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Embedded Systems – Designing for Low Power – Episode 03

Mickaël Hiver
Mickaël Hiver
Revenue Manager Europe & Asia

TAKE A NAP!

Most embedded systems spend a lot of time waiting for something to happen. It could for example be waiting for user input, a peripheral unit, or just for some time to pass. While waiting, the microcontroller will consume power as long as the CPU is executing instructions, even if it is doing nothing.
Fortunately, modern low power microcontrollers provide a plethora of low power modes in which the application can take refuge while waiting, saving a little bit of energy. The different power modes provide different combinations of power consumption, functionality, and wake up time.

As a general rule of thumb, when the application is waiting for the device status to change it should use a low power mode and make sure it will be woken by either a timer or an interrupt. One common mistake is to ignore this rule and use a poll loop instead.

In the example below, we are waiting for a USB device to finish configuring and become ready for communication. The code construct executes without interruption until the status value changes into the expected state.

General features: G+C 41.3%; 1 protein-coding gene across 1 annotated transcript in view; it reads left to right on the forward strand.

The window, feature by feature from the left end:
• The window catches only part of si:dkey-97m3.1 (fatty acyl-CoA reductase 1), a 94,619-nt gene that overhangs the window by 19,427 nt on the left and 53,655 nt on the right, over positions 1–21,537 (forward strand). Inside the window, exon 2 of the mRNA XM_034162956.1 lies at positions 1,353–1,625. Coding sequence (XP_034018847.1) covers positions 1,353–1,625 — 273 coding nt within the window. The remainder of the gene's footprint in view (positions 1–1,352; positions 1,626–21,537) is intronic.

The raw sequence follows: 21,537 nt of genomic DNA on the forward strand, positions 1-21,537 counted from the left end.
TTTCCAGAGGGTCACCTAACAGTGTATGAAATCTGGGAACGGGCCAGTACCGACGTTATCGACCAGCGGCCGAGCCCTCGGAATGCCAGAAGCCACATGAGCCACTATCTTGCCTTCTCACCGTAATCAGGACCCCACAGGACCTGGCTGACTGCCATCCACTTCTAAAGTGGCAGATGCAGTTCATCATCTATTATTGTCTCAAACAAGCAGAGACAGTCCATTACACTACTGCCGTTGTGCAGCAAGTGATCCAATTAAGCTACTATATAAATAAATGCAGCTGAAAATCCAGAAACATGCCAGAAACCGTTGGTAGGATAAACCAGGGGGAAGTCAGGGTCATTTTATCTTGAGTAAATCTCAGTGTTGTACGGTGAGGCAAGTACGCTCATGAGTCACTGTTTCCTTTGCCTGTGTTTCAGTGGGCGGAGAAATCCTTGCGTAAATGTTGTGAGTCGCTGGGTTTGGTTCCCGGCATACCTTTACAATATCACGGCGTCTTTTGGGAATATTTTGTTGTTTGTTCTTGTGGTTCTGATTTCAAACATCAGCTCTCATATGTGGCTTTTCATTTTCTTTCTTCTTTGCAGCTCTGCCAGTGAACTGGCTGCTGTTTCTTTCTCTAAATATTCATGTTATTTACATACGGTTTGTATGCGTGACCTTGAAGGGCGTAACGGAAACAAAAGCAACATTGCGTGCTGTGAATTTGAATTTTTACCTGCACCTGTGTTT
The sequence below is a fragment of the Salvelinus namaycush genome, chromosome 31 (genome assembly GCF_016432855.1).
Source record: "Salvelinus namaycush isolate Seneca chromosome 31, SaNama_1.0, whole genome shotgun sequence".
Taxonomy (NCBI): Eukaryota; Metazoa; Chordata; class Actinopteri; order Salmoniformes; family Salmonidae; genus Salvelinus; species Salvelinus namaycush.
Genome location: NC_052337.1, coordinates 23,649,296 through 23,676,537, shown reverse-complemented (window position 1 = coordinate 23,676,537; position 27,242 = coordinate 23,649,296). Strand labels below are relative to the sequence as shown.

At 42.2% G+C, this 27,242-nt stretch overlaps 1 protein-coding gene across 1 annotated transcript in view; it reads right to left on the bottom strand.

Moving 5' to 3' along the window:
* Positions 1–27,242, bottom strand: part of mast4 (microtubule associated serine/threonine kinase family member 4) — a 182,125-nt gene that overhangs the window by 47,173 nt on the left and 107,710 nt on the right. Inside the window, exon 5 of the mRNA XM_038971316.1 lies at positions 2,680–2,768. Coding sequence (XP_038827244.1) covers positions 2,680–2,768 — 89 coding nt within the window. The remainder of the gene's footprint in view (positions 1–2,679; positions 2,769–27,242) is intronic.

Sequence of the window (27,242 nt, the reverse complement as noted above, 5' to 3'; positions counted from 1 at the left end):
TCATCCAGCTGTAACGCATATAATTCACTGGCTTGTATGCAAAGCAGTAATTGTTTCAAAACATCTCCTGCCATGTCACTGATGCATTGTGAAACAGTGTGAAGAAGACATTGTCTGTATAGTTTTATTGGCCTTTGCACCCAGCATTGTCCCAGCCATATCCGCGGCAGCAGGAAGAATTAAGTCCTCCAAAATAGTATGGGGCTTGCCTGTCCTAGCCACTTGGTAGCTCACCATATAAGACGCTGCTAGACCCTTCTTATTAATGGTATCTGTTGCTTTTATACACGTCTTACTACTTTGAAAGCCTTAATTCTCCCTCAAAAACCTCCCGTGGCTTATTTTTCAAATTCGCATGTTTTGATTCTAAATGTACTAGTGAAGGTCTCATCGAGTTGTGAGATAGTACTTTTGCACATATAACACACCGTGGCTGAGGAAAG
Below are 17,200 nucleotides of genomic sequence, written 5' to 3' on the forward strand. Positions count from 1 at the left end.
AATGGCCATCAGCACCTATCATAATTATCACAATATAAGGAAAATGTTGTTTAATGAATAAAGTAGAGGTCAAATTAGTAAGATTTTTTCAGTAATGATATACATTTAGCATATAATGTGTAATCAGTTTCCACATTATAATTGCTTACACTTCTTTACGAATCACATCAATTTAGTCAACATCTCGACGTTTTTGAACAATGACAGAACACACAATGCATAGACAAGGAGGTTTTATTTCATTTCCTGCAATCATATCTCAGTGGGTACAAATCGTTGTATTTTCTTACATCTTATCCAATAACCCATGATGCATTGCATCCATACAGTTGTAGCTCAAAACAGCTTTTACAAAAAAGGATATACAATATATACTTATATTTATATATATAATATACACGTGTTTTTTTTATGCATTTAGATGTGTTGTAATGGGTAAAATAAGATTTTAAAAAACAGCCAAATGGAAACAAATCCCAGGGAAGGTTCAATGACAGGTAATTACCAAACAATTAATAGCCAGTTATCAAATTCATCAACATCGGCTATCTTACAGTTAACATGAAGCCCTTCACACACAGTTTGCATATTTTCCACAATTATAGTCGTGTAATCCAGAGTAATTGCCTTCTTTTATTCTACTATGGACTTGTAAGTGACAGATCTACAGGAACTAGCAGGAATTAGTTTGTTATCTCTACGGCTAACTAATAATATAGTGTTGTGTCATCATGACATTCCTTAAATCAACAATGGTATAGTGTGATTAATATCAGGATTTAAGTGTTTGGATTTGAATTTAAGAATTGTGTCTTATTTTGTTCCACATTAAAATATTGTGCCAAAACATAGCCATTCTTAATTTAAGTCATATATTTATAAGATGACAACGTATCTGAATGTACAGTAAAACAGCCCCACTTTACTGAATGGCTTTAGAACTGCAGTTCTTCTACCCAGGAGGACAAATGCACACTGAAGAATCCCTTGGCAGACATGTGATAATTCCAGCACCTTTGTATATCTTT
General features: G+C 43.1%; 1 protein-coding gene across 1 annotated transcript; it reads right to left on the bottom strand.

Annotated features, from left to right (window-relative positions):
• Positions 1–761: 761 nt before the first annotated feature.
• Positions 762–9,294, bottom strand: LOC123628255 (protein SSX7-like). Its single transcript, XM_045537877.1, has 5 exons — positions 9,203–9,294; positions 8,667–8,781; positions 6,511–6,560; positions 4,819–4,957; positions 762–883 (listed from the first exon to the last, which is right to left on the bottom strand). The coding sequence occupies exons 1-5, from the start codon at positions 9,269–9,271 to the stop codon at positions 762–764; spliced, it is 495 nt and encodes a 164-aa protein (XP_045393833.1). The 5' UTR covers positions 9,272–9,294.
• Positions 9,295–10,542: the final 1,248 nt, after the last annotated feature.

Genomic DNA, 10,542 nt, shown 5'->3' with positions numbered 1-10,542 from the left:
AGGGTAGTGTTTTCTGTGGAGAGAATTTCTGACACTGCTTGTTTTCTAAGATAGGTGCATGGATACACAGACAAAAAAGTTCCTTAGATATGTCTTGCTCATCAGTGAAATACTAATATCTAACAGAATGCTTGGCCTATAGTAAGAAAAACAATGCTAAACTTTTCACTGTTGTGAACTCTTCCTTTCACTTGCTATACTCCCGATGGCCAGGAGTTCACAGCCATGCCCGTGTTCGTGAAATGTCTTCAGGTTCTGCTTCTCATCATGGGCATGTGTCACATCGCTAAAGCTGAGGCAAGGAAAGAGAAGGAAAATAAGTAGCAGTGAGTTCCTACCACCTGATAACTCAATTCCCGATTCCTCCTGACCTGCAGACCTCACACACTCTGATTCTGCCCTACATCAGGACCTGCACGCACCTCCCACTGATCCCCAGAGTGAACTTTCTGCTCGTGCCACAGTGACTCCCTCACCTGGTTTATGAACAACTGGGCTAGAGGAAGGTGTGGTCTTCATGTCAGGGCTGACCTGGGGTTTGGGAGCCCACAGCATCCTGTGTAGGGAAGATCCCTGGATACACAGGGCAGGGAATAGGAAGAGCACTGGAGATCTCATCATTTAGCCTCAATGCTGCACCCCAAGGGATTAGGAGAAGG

while (USBD_GetState() < USBD_STATE_CONFIGURED); For a system with an unlimited power budget, this is a straightforward construct, but when there are power constraints it will waste unnecessary power because the CPU and all on-chip systems are active. A better idea would be to enter a low power mode that keeps the USB powered but at least turns off the CPU while waiting, and set up an interrupt to trigger once the USB device is done. Another way to do it, in particular in cases where timing is not of vital importance, is to set a hardware timer to periodically trigger an interrupt. The timer approach will normally consume a little more power depending on how often you need to wake up and check device status. In a multitasking system, the situation might be a little different as the scheduler might be executing other tasks while waiting for the USB device to finish. But the principle is the same. The application should not spend clock cycles in active mode while waiting. If the USB task uses an interrupt instead, the scheduler can put the device to sleep. The interrupt will put the CPU back in active mode and the ISR can be completed before the device goes back to sleep. Another related situation where the application is waiting while doing nothing is when a time delay is implemented as a for or a while loop, like in the following example: i = 10000; // SW Delay do i–; while (i != 0); This piece of code keeps the CPU very busy executing instructions that do nothing except make the time go by. Time delays are much better implemented using a hardware timer unless they are meant to last only just a few clock cycles. In both these situations and many others not exemplified here, the code could be changed to minimize power consumption. If you remember the power debugging features described in previous articles, do this and can help you identify where in the application power is unnecessarily consumed and will allow you to find the spots where any power optimization efforts should be focused. In event-driven systems, you can display both events (interrupts) and power consumption on a common timeline, allowing you to visually monitor how various events affect the power consumption.


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